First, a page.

We are heartened by the crucial but significantly overdue attention to the economically and socially undervalued labour of personal support workers and other front line care providers. We are unsurprised, but angered that it took their illness, their labour actions – including ‘walking off the job’ – and the deaths of disabled and older people to surface their marginalization.  We are in solidarity with their efforts to resist debilitating work conditions and to challenge the interlocking structures of racism, classism, and ableism that maintain their economic precarity. We urge the increase of their wages, employment security, and attention to their dignity to commence immediately and continue past the imagined end of the pandemic.

 

Crip time in COVID time

It is easy to think that in the midst of a pandemic, we are all a little bit crip. It is also to assert that we are all living in crip time now, as we zoom into meetings, work from home, and prioritize comfort over maintaining an ableist level of professionalism. But we think it is important to maintain that COVID time is not the same as crip time. COVID time is emergency time that has to be endured rather than settled into.  We look forward to the passing of COVID time and try not to get comfortable with our new reality. Crip time, in contrast, is planned, built collectively, maintained, and sustained. Crip time offers hospitality much like Mia Mingus’ (2017) access intimacy, Carmen Papalia’s open access (2018), and our own understanding of access as an iterative process (2018). As Arundhati Roy articulates, COVID time is a portal bringing us from one reality to another from which we cannot return.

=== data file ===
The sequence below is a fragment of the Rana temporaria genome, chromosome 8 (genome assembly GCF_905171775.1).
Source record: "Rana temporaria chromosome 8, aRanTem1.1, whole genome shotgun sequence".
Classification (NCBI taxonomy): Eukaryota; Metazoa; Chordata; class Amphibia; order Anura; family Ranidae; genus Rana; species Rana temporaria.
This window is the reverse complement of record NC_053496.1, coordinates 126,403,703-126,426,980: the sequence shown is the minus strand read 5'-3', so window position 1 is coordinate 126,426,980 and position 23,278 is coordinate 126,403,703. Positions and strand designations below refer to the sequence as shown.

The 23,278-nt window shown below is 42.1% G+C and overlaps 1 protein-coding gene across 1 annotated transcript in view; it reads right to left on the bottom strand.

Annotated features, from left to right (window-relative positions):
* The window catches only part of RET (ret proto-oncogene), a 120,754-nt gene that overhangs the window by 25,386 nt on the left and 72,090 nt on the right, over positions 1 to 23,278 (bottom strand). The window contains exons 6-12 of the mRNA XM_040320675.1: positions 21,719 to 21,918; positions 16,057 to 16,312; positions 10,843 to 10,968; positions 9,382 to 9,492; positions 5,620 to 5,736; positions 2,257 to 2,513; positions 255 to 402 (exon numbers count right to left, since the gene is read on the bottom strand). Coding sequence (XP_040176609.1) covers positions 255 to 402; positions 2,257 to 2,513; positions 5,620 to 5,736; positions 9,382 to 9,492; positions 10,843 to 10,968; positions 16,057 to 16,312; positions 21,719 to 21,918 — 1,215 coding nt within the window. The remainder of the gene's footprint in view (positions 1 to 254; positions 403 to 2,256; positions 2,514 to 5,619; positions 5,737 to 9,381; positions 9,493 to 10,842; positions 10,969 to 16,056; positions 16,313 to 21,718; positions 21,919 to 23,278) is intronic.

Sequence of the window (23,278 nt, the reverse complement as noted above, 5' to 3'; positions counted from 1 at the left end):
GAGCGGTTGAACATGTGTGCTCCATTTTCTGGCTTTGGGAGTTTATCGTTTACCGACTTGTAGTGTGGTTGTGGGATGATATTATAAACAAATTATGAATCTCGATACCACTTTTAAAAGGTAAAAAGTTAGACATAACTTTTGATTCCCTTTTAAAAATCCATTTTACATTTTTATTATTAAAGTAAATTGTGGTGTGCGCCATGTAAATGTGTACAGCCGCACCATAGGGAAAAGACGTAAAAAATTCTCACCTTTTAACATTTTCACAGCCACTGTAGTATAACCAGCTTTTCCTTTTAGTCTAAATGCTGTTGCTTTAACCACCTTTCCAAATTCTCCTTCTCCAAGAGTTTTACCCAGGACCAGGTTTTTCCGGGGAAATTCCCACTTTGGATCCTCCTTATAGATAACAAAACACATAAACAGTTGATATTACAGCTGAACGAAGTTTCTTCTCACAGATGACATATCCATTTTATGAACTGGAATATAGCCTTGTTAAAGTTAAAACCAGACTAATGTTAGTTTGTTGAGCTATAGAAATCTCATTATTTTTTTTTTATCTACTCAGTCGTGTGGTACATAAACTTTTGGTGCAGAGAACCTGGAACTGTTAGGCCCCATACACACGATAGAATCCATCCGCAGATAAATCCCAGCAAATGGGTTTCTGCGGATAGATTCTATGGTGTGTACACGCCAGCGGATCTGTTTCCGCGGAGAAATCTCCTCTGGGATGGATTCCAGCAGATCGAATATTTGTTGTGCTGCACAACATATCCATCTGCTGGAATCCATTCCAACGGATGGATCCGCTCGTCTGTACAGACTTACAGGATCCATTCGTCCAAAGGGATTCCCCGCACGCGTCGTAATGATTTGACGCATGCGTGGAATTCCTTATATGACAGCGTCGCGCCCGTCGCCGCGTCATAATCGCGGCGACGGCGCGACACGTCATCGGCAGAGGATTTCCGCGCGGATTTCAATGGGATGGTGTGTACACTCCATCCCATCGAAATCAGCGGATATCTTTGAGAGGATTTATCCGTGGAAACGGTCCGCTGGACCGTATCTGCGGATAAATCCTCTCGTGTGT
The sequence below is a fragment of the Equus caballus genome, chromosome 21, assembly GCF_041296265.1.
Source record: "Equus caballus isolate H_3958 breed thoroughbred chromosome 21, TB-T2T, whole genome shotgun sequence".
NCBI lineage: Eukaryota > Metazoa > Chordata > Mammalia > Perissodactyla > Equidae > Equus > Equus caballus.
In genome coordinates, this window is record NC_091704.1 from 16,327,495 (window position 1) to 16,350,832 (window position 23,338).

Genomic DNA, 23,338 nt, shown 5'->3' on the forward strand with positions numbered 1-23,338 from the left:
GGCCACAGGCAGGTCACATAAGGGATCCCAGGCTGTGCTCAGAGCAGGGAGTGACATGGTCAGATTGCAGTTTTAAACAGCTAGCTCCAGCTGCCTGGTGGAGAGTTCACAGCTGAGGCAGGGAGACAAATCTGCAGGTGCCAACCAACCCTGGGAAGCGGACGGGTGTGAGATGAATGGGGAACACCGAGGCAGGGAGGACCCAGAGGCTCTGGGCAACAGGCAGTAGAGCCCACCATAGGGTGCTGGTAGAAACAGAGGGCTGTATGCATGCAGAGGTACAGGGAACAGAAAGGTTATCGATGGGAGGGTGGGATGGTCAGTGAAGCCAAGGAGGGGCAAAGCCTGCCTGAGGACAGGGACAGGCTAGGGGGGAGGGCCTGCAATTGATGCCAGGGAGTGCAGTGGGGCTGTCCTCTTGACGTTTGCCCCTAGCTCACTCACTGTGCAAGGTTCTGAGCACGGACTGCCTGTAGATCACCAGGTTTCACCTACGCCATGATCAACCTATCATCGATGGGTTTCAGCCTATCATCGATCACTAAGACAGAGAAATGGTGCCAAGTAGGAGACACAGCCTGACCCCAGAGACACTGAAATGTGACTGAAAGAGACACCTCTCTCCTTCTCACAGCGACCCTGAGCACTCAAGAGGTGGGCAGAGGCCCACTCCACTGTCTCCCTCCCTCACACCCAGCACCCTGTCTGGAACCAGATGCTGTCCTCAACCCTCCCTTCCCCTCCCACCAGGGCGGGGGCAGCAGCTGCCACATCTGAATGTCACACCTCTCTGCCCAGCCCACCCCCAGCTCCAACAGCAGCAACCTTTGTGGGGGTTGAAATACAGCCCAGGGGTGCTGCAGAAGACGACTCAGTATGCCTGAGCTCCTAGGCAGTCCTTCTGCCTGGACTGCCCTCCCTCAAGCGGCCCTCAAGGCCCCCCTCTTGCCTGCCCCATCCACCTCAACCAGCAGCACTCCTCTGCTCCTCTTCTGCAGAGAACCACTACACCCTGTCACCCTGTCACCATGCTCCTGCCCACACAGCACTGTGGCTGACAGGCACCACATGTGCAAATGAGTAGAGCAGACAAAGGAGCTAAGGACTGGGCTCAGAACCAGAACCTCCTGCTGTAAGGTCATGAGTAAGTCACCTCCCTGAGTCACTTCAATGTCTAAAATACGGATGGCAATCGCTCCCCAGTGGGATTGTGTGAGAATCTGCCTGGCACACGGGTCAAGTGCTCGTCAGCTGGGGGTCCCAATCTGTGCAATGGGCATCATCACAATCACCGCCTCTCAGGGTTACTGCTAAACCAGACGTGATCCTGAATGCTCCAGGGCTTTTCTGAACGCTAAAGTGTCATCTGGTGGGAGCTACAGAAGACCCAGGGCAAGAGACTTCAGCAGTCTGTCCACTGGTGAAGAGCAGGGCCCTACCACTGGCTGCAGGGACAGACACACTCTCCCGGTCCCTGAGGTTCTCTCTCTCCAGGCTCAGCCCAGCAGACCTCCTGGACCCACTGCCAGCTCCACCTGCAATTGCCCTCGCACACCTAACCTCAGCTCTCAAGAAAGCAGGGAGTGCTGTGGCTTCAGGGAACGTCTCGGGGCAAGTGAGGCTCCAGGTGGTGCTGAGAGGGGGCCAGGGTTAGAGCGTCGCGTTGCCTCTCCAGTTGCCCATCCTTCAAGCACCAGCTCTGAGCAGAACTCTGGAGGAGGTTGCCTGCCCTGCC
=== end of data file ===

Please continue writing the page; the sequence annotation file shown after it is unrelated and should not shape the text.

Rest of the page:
COVID time then offers the opportunity for crip hope. We can hope that some of our adapted practices taken from disability culture, including access practices, will stick around outside of the disability community after COVID time. For example, the practice of checking in with each other regularly. Similarly we can hope that crip insights will manifest into social transformation such as better conditions for workers and renewed critiques of congregate residential settings. COVID time might allow a particular kind of crip world making that engages crip practices that may have seemed impossible five weeks ago. At the same time, we must remember that this is not the time of promise and innovation because any crip hope carries, as it always does, the threat of death.